Technology can’t stop a hurricane in its tracks — but it can make it easier to rebuild in the wake of one.
Following a natural disaster, responders rush to provide aid and restore infrastructure, relying on limited information to make critical decisions about where resources should be deployed.
It can be challenging to analyze these situations from the ground. So San Francisco-based startup CrowdAI has turned to satellite and aerial imagery, extracting insights that help governments and companies send disaster response efforts where they’re most urgently needed.
“Over the last decade, a tremendous amount of satellite and drone data has come online,” said Devaki Raj, founder and CEO of CrowdAI, a member of the NVIDIA Inception virtual accelerator program. “We’re using recent advances in computer vision to unlock that data.”
A few hundred natural disasters occur each year around the globe. That’s a devastating number in terms of human impact, but it’s a fairly small sample size for a machine learning model being trained to assess disaster damage in disparate regions of the world.
While a major earthquake will occur on average around once a month, any given fault line may go a century or more without a strong seismic event. And though a few dozen hurricanes and typhoons strike each year, they cause destruction across vastly different landscapes.
An effective AI for this use case must be specific enough to identify roads and buildings, but generic enough to recognize what a home or road looks like in South Carolina, as well as Sumatra. To achieve this requires finding enough training data, which consists of diverse shots taken both before and after a disaster.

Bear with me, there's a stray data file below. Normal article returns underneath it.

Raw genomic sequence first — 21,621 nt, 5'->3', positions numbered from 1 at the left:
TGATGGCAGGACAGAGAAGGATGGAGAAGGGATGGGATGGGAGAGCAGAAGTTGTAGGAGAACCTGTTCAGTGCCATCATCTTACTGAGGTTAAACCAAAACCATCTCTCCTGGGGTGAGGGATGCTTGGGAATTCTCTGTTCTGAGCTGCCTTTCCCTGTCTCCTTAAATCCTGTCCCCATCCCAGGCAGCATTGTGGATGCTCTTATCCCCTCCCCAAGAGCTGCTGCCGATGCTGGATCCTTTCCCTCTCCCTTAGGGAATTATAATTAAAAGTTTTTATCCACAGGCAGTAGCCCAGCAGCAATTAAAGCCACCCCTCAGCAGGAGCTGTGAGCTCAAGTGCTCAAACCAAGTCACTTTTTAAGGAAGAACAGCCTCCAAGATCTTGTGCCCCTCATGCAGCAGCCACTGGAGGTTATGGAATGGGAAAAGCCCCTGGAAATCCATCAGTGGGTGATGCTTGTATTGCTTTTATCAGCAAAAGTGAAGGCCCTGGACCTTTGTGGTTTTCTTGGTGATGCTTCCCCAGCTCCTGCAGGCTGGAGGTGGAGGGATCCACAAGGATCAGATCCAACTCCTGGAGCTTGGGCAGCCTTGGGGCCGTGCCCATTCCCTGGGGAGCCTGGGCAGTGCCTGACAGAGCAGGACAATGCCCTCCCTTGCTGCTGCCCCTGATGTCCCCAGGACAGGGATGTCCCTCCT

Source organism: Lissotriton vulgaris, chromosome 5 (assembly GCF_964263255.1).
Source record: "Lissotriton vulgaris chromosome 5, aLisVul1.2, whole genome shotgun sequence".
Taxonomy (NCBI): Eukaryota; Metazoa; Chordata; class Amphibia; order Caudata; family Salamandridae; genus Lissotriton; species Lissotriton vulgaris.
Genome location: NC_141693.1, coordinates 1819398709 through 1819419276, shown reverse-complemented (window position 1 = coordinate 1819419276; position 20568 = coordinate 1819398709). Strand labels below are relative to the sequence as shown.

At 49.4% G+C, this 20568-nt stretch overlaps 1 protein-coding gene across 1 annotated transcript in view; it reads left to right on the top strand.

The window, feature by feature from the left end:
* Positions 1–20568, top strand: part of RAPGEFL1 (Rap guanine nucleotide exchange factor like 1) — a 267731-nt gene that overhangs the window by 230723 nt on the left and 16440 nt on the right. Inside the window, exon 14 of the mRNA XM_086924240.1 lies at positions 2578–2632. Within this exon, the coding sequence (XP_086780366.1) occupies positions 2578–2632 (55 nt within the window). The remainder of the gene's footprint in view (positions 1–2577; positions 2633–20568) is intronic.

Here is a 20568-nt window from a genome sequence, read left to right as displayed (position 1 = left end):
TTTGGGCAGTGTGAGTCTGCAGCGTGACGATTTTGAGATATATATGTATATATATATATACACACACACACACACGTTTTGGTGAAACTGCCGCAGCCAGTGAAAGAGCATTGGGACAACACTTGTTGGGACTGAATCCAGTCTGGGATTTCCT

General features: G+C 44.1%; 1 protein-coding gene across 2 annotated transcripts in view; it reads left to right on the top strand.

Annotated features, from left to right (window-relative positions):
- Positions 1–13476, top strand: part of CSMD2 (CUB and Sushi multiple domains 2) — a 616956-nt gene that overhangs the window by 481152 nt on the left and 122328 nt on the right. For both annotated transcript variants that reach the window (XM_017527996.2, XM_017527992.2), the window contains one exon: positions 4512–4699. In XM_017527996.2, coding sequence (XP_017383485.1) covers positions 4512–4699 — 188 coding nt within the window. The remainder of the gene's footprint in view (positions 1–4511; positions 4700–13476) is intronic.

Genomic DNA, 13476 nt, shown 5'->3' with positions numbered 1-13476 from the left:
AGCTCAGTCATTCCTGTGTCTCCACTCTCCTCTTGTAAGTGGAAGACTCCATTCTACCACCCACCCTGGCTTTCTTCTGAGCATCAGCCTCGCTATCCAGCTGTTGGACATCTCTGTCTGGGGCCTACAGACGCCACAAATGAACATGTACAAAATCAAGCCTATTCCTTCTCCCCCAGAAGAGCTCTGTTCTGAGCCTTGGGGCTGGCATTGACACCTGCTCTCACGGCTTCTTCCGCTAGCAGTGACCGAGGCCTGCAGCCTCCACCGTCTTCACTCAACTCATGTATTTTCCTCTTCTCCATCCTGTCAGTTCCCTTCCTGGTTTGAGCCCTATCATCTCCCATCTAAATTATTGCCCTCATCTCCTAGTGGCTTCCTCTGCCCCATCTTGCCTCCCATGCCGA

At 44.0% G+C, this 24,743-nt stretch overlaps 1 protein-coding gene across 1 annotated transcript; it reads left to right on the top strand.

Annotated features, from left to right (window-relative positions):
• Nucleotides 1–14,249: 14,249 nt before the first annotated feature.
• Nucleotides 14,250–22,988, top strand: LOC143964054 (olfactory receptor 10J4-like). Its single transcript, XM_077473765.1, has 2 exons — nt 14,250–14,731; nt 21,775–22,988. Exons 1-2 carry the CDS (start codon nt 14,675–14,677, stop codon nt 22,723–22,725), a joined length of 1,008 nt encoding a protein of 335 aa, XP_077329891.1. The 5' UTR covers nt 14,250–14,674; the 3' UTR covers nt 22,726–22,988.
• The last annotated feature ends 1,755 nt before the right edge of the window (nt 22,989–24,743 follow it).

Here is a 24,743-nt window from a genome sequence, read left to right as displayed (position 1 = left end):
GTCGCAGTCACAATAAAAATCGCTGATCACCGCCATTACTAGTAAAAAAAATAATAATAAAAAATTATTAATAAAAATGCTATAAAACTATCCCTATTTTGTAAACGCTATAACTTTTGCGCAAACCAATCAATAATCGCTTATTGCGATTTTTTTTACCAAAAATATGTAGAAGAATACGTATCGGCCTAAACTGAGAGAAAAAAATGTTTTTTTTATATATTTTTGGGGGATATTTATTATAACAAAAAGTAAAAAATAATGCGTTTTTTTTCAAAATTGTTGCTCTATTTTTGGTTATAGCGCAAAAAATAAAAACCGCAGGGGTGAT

This was once a challenge, but Jigar Doshi, machine learning lead at CrowdAI, says, “as computer vision has matured, we don’t need that many samples of ‘before fire’ and ‘after fire’ to make great models to predict the impacts of disaster.”
In the aftermath of Hurricane Michael last year, CrowdAI worked with telecoms provider WOW! to assess building damage across Panama City, Fla. Analyzing satellite images of the city, provided by NOAA, helped the provider deploy on-the-ground operators to locations most severely hit by the storm and restore service faster.
When unaided by AI, the responders must physically drive around the area and rely on phone calls from customers to determine which regions need assistance — a time-consuming and imprecise process.
The startup’s research was recognized last year by two of the world’s leading AI conferences: Doshi had a paper accepted at CVPR and presented a joint paper with Facebook at NeurIPS. And after last year’s Camp Fire in Butte County, Calif., the deadliest wildfire in the United States in a century, he and the CrowdAI team used open data to analyze damage.
CrowdAI uses NVIDIA GPUs in the cloud and onsite for training their algorithms and for inference. Depending on the inference environment used, the AI models can return insights with just a one-second lag.
“When a disaster happens, we aren’t training — we’re just doing inference,” said Raj. “That’s why we need this speed.”
CrowdAI is also exploring models that could forecast damage, as well as deep learning tools that go beyond satellite images to integrate wind, precipitation and social media data.
* Main image shows a Florida neighborhood after Hurricane Michael, overlaid with CrowdAI’s categorization of building damage. Analysis courtesy of CrowdAI and imagery courtesy of NOAA’s National Ocean Service.
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